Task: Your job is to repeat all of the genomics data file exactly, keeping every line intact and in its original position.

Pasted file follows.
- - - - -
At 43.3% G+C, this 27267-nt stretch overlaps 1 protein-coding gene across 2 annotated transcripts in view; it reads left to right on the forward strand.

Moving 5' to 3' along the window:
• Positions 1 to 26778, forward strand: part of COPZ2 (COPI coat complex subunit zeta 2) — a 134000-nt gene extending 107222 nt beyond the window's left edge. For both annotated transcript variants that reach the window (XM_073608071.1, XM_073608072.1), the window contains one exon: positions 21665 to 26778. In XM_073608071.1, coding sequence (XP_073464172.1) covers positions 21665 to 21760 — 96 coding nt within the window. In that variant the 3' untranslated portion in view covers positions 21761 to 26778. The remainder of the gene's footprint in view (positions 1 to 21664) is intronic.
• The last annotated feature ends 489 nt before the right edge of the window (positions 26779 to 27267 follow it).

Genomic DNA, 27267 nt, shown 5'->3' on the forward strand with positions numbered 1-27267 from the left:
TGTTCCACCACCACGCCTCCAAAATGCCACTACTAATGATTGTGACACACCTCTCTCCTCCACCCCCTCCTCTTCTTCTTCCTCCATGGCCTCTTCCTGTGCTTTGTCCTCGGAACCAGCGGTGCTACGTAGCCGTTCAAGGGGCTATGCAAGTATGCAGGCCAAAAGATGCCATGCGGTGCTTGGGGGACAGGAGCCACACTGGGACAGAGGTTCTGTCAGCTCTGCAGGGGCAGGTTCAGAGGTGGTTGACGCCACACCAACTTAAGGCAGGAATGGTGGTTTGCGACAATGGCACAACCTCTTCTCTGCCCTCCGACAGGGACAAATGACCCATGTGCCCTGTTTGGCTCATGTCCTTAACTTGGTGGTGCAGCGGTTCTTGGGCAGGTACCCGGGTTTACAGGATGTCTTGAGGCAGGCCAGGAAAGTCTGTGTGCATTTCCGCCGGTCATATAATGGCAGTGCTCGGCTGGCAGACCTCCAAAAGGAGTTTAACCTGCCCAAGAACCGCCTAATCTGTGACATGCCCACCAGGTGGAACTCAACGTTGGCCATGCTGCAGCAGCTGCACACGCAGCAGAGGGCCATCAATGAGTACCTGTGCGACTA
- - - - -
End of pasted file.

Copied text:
At 43.3% G+C, this 27267-nt stretch overlaps 1 protein-coding gene across 2 annotated transcripts in view; it reads left to right on the forward strand.

Moving 5' to 3' along the window:
• Positions 1 to 26778, forward strand: part of COPZ2 (COPI coat complex subunit zeta 2) — a 134000-nt gene extending 107222 nt beyond the window's left edge. For both annotated transcript variants that reach the window (XM_073608071.1, XM_073608072.1), the window contains one exon: positions 21665 to 26778. In XM_073608071.1, coding sequence (XP_073464172.1) covers positions 21665 to 21760 — 96 coding nt within the window. In that variant the 3' untranslated portion in view covers positions 21761 to 26778. The remainder of the gene's footprint in view (positions 1 to 21664) is intronic.
• The last annotated feature ends 489 nt before the right edge of the window (positions 26779 to 27267 follow it).

Genomic DNA, 27267 nt, shown 5'->3' on the forward strand with positions numbered 1-27267 from the left:
TGTTCCACCACCACGCCTCCAAAATGCCACTACTAATGATTGTGACACACCTCTCTCCTCCACCCCCTCCTCTTCTTCTTCCTCCATGGCCTCTTCCTGTGCTTTGTCCTCGGAACCAGCGGTGCTACGTAGCCGTTCAAGGGGCTATGCAAGTATGCAGGCCAAAAGATGCCATGCGGTGCTTGGGGGACAGGAGCCACACTGGGACAGAGGTTCTGTCAGCTCTGCAGGGGCAGGTTCAGAGGTGGTTGACGCCACACCAACTTAAGGCAGGAATGGTGGTTTGCGACAATGGCACAACCTCTTCTCTGCCCTCCGACAGGGACAAATGACCCATGTGCCCTGTTTGGCTCATGTCCTTAACTTGGTGGTGCAGCGGTTCTTGGGCAGGTACCCGGGTTTACAGGATGTCTTGAGGCAGGCCAGGAAAGTCTGTGTGCATTTCCGCCGGTCATATAATGGCAGTGCTCGGCTGGCAGACCTCCAAAAGGAGTTTAACCTGCCCAAGAACCGCCTAATCTGTGACATGCCCACCAGGTGGAACTCAACGTTGGCCATGCTGCAGCAGCTGCACACGCAGCAGAGGGCCATCAATGAGTACCTGTGCGACTA